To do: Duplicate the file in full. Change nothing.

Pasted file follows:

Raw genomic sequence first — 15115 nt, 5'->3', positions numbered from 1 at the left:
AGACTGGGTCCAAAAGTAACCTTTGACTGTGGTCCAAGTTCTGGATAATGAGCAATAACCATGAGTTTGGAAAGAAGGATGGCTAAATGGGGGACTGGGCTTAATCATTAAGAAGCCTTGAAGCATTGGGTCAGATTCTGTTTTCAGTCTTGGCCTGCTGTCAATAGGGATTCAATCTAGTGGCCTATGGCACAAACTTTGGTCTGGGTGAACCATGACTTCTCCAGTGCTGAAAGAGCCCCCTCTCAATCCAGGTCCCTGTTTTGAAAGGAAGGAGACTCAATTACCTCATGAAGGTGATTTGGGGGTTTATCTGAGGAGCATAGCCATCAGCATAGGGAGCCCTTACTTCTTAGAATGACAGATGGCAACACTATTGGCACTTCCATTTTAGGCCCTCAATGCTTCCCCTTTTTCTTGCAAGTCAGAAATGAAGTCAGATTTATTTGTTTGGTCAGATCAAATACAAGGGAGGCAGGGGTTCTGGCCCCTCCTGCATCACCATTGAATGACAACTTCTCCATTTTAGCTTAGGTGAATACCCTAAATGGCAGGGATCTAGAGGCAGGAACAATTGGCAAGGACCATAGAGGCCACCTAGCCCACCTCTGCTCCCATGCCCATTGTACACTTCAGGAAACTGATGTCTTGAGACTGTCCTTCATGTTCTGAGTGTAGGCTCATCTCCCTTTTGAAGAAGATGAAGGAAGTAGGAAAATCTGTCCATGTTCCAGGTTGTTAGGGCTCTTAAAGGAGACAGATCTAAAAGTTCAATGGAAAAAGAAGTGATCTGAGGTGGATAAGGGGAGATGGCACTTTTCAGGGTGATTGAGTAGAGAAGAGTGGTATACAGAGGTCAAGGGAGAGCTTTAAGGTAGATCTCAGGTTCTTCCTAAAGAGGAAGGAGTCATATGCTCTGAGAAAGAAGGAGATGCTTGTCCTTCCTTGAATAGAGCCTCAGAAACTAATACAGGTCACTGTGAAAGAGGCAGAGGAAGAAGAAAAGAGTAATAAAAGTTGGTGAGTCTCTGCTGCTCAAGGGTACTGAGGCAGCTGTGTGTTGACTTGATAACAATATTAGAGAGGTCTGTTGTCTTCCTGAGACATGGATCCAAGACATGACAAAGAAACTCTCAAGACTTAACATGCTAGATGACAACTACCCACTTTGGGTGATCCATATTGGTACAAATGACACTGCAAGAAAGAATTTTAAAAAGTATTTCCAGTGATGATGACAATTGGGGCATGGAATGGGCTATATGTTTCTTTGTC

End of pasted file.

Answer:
Raw genomic sequence first — 15115 nt, 5'->3', positions numbered from 1 at the left:
AGACTGGGTCCAAAAGTAACCTTTGACTGTGGTCCAAGTTCTGGATAATGAGCAATAACCATGAGTTTGGAAAGAAGGATGGCTAAATGGGGGACTGGGCTTAATCATTAAGAAGCCTTGAAGCATTGGGTCAGATTCTGTTTTCAGTCTTGGCCTGCTGTCAATAGGGATTCAATCTAGTGGCCTATGGCACAAACTTTGGTCTGGGTGAACCATGACTTCTCCAGTGCTGAAAGAGCCCCCTCTCAATCCAGGTCCCTGTTTTGAAAGGAAGGAGACTCAATTACCTCATGAAGGTGATTTGGGGGTTTATCTGAGGAGCATAGCCATCAGCATAGGGAGCCCTTACTTCTTAGAATGACAGATGGCAACACTATTGGCACTTCCATTTTAGGCCCTCAATGCTTCCCCTTTTTCTTGCAAGTCAGAAATGAAGTCAGATTTATTTGTTTGGTCAGATCAAATACAAGGGAGGCAGGGGTTCTGGCCCCTCCTGCATCACCATTGAATGACAACTTCTCCATTTTAGCTTAGGTGAATACCCTAAATGGCAGGGATCTAGAGGCAGGAACAATTGGCAAGGACCATAGAGGCCACCTAGCCCACCTCTGCTCCCATGCCCATTGTACACTTCAGGAAACTGATGTCTTGAGACTGTCCTTCATGTTCTGAGTGTAGGCTCATCTCCCTTTTGAAGAAGATGAAGGAAGTAGGAAAATCTGTCCATGTTCCAGGTTGTTAGGGCTCTTAAAGGAGACAGATCTAAAAGTTCAATGGAAAAAGAAGTGATCTGAGGTGGATAAGGGGAGATGGCACTTTTCAGGGTGATTGAGTAGAGAAGAGTGGTATACAGAGGTCAAGGGAGAGCTTTAAGGTAGATCTCAGGTTCTTCCTAAAGAGGAAGGAGTCATATGCTCTGAGAAAGAAGGAGATGCTTGTCCTTCCTTGAATAGAGCCTCAGAAACTAATACAGGTCACTGTGAAAGAGGCAGAGGAAGAAGAAAAGAGTAATAAAAGTTGGTGAGTCTCTGCTGCTCAAGGGTACTGAGGCAGCTGTGTGTTGACTTGATAACAATATTAGAGAGGTCTGTTGTCTTCCTGAGACATGGATCCAAGACATGACAAAGAAACTCTCAAGACTTAACATGCTAGATGACAACTACCCACTTTGGGTGATCCATATTGGTACAAATGACACTGCAAGAAAGAATTTTAAAAAGTATTTCCAGTGATGATGACAATTGGGGCATGGAATGGGCTATATGTTTCTTTGTC